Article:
Much like arguing with Religionists, Libertarians don't seem to need to have facts. Simple ideas and rhetoric is all that you need. I've hammered on the free capitalism arguments they make. If you take it to it's end, either you have too much government or two little and we never have the right mix to show where capitalism works. We are looking for friggin Goldilocks on all issues only we can't ever find the "just right" example of Libertarianism working. I have a Facebook friend whom I like. But he has 1800 FB friends and it's a Libertarian Hive Mind on his page. He posted a question today. There were 15 answers of bullshit. One of the persons had posted three times. I post the likely answer to his question, and the circle of denial starts all over again.

If you are a Libertarian, you should ask yourself this question. Am I arguing based on historical evidence, or wish thinking? If you are an Atheist you undoubtedly are choosing to live based on reality. The following has been altered to the relevant posts, but is an example of being dishonest with one's self. Consistently, this is what I run into with Libertarians. Facts... don't need those, I have ideology! It's as much a douche move as denying science and accepting religion.

Tags: Circular Arguments, Libertarians

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I agree that I find that firebrand Libertarians are the most unpleasant to debate with. They do tend to attack me the most out of any differing political position from my own and the most ferociously.

At least I understand that most religious fundamentalists are coming from a place of ignorance and don't pretend to be highly educated and rational when they're not.

I have taken 3 college level economics classes and can point out the flaws of applying free market thinking universally and thinking it will always be efficient (when in fact even classical economic theory says that it will not always do that ie monopolies, oligopolies). For example for classical economic theory to work, it is based on a few assumptions and those assumptions are sometimes true and sometimes not depending on the market/industry you're taking about. (Any decent economist can tell you that water is a natural monopoly and there just cannot be a perfectly free competitive market for distributing water through pipelines) [Also in how many industries is there completely free access to information (no asymmetries between buyer and seller) and no formidable barriers to entry? And that there are no firms big enough to alone shift the price of the market is an assumption in what they teach you in microeconomics theory and if you've taken a look at the world, there are a lot of firms who can alone shift the prices of the markets alone.)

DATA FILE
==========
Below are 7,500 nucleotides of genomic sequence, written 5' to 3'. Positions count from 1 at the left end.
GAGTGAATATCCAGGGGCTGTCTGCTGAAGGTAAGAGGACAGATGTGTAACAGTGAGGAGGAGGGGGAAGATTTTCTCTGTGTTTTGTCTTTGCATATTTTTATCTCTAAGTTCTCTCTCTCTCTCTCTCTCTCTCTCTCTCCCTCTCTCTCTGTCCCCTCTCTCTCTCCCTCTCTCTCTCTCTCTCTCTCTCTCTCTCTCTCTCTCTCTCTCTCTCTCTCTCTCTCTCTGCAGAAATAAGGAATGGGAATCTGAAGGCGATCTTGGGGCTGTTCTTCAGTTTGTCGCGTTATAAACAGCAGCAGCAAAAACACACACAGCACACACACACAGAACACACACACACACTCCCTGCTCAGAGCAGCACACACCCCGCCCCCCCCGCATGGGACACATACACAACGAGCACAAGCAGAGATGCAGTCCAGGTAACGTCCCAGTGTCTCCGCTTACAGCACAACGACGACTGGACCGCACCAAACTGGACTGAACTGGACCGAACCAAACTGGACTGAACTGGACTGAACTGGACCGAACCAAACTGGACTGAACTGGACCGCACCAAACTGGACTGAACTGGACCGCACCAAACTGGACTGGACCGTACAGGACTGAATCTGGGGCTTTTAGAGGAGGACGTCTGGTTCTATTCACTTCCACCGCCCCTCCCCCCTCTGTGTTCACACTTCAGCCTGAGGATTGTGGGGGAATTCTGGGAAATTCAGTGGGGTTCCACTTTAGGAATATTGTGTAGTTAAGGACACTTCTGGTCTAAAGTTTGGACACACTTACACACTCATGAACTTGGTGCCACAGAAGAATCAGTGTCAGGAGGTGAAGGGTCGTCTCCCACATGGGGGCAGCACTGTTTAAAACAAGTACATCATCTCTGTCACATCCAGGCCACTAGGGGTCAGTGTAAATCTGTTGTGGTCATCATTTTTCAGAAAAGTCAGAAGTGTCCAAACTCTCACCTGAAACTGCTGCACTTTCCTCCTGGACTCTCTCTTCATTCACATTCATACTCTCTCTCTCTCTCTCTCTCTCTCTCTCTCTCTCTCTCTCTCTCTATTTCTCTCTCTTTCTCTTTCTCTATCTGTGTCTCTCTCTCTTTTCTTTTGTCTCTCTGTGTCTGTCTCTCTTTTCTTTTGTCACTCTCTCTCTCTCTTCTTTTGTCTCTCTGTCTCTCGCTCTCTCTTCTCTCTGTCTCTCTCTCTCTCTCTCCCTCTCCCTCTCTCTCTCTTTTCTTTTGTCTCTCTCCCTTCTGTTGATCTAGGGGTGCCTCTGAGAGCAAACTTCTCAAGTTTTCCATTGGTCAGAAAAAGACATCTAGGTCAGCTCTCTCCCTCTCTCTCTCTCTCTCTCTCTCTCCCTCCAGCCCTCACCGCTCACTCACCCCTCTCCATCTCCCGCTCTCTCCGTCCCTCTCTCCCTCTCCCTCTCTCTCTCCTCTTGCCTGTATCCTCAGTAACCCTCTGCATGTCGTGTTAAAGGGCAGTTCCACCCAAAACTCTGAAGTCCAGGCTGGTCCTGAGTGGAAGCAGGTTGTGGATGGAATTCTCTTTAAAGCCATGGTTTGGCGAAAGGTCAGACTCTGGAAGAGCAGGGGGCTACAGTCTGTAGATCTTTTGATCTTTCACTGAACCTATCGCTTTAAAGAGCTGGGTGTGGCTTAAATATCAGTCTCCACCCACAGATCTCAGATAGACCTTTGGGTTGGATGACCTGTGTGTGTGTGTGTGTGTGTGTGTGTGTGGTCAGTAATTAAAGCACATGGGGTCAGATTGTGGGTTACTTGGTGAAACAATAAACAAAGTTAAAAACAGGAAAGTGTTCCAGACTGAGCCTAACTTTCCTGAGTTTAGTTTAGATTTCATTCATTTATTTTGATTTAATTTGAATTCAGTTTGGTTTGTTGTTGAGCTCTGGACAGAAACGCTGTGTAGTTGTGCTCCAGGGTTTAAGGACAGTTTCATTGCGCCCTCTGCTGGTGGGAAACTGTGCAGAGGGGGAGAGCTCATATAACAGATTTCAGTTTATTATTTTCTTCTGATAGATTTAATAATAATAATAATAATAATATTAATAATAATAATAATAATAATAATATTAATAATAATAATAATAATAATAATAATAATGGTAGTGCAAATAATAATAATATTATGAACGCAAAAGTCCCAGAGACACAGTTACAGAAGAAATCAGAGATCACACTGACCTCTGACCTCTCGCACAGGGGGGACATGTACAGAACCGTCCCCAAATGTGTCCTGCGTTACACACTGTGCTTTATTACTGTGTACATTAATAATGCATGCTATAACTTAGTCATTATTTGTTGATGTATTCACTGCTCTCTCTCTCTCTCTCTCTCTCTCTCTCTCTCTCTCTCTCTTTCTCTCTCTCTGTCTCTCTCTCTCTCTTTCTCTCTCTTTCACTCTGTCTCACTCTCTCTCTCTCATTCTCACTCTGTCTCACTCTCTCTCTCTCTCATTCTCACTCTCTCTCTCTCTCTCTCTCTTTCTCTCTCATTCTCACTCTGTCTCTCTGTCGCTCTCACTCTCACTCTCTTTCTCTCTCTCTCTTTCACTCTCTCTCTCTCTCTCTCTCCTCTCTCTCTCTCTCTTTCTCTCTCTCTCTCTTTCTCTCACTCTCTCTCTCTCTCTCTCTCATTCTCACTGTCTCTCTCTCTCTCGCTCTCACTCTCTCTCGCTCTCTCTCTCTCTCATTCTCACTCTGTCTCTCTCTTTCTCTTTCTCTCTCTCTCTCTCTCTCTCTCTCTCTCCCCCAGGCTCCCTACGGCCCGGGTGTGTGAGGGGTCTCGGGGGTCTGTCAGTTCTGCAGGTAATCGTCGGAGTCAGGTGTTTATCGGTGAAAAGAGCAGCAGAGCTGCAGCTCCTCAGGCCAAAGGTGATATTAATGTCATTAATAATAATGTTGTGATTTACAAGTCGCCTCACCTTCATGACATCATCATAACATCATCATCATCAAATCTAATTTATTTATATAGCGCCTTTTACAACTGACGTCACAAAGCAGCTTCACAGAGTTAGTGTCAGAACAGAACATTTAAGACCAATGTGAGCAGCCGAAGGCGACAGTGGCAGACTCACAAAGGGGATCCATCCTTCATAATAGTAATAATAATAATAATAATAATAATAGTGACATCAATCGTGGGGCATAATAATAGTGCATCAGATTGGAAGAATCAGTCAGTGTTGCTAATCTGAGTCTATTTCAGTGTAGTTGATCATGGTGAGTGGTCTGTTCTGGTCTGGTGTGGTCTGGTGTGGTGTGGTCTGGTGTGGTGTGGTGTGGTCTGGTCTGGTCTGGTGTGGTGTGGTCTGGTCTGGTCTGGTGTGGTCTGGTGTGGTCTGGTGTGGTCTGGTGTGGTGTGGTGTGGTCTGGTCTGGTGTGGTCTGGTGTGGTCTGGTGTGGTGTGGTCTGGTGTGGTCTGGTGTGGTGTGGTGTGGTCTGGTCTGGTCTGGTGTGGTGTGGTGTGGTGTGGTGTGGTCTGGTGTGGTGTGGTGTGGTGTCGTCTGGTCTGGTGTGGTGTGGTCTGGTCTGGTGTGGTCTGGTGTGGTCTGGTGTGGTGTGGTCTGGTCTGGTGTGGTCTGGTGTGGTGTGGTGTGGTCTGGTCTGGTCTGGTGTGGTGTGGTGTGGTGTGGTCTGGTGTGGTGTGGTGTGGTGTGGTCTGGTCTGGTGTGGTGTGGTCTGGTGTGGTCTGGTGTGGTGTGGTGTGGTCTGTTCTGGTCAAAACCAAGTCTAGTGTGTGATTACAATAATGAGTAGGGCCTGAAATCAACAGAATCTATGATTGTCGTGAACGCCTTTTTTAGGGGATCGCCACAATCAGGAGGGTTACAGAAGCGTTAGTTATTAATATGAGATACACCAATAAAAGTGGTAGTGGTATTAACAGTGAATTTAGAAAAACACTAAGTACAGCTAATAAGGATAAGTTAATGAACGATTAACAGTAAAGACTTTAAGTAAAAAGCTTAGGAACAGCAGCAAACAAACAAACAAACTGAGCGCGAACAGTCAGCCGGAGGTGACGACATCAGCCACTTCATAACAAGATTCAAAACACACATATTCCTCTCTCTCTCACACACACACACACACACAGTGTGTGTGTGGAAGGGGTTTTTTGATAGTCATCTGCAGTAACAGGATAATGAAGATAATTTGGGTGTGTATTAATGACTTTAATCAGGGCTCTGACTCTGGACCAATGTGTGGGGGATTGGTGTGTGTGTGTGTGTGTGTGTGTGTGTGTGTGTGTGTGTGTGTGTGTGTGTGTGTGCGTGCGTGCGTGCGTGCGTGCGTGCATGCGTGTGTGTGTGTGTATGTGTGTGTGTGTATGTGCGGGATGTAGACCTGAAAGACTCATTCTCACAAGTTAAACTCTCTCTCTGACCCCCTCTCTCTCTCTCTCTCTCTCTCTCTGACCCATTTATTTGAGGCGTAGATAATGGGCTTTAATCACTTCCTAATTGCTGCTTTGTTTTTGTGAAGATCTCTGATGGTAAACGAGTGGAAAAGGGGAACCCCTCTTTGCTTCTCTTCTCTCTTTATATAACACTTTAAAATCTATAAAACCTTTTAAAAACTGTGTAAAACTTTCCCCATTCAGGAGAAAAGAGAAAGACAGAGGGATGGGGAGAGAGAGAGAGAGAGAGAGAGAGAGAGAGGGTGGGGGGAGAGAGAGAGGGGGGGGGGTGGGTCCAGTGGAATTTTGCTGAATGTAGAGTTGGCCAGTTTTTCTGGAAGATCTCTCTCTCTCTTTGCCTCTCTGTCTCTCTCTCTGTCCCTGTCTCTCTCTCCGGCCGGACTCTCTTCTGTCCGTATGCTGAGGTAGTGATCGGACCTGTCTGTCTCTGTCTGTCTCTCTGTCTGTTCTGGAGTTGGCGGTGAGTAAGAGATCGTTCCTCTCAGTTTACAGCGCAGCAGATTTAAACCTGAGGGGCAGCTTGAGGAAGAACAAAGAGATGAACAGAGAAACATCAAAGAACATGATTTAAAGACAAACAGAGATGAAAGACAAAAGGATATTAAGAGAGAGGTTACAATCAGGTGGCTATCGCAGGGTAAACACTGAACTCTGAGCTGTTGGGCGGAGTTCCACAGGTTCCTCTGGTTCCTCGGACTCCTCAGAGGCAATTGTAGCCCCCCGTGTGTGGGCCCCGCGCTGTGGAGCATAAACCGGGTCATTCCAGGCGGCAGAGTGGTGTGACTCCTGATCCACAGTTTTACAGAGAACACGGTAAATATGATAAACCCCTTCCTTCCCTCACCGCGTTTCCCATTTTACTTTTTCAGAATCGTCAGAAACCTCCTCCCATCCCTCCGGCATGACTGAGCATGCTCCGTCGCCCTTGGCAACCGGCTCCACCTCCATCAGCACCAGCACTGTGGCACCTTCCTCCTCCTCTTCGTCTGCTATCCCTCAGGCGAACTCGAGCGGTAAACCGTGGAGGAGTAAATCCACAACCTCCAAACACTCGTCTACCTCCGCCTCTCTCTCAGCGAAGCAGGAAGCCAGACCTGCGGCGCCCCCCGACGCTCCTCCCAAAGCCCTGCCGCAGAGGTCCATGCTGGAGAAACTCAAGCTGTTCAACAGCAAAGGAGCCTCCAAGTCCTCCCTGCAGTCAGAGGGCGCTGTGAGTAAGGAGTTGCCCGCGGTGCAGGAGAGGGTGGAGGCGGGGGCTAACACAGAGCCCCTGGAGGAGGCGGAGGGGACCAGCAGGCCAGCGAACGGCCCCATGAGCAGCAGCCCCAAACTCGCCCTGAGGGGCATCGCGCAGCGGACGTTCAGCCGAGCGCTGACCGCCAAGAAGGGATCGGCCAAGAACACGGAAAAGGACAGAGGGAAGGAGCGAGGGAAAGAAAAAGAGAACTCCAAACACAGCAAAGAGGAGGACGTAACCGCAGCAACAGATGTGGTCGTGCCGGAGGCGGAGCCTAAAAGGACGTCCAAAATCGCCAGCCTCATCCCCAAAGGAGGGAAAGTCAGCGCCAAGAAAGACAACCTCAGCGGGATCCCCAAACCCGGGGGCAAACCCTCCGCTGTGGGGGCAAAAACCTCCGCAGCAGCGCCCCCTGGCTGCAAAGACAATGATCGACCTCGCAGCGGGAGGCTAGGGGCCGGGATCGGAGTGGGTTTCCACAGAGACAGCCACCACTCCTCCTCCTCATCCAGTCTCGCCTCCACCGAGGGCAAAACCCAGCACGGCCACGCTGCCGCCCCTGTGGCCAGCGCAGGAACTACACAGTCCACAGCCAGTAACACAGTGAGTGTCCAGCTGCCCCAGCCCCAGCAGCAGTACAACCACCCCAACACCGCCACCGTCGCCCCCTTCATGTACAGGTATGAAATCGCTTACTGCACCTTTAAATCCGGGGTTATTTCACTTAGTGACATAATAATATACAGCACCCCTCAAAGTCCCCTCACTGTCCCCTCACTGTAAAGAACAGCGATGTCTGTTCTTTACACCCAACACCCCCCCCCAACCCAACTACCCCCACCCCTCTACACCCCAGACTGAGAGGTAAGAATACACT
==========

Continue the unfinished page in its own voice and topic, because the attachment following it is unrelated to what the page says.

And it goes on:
So there alone the assumptions that free market fundamentalists rely on do not exist in reality.] Anyway and thats just the flaws I can point out from what I know from classical economic theories they teach in college, I'm much more of a radical and ask tougher questions such as how can our entire model of wealth depend on unlimited growth on a planet with dwindling and finite resources?

The problem I find with free market fundamentalists is that they're enamored by a simplistic idea that's so enticing that it blinds them to seeing that the world is much more complicated and that all of human production and consumption cannot easily be explained by a simple hypothesis or theory.

Sometimes it feels like Libertarianism is almost like a religion! (Sort of like how Marxism is almost like a religion to some Marxists, though I'm definitely not against all socialists especially those who aren't just sectarians who think for themselves and don't just worship the dogma of some past intellectual)
We need only look as far as the BP spill to prove your point. BP skimped on safety equipment and rushed the well capping to save a few bucks. There was no requirement compelling them to take those precautions, and they had an economic interest in... understating the risks...
They continued to understate the spill until they were forced to admit the magnitude of it. They also refused to release footage, and when they did, they released the lowest resolution video they could even though they had HD video that could have helped determine the flow rate.
Not enough? Ok... Remember the financial meltdown of 2008? The regulations on the risk that banks are allowed to take with your money were stripped away. As soon as they were, they banks engaged in activity that would virtually guarantee a collapse. Of course, once again people had short term financial interests in mind. Pure profit does not lead to moral or benign decisions almost ever.
I am in full agreement with Rocio and Adriana.
I got really into Ayn Rand for a while myself... though now I see how a lot of her views were too extreme. For a while, I was convinced that Capitalism was the way to go, but I failed to see that what she was insinuating was that those entrepreneurial people should run the world and that we could or should trust them.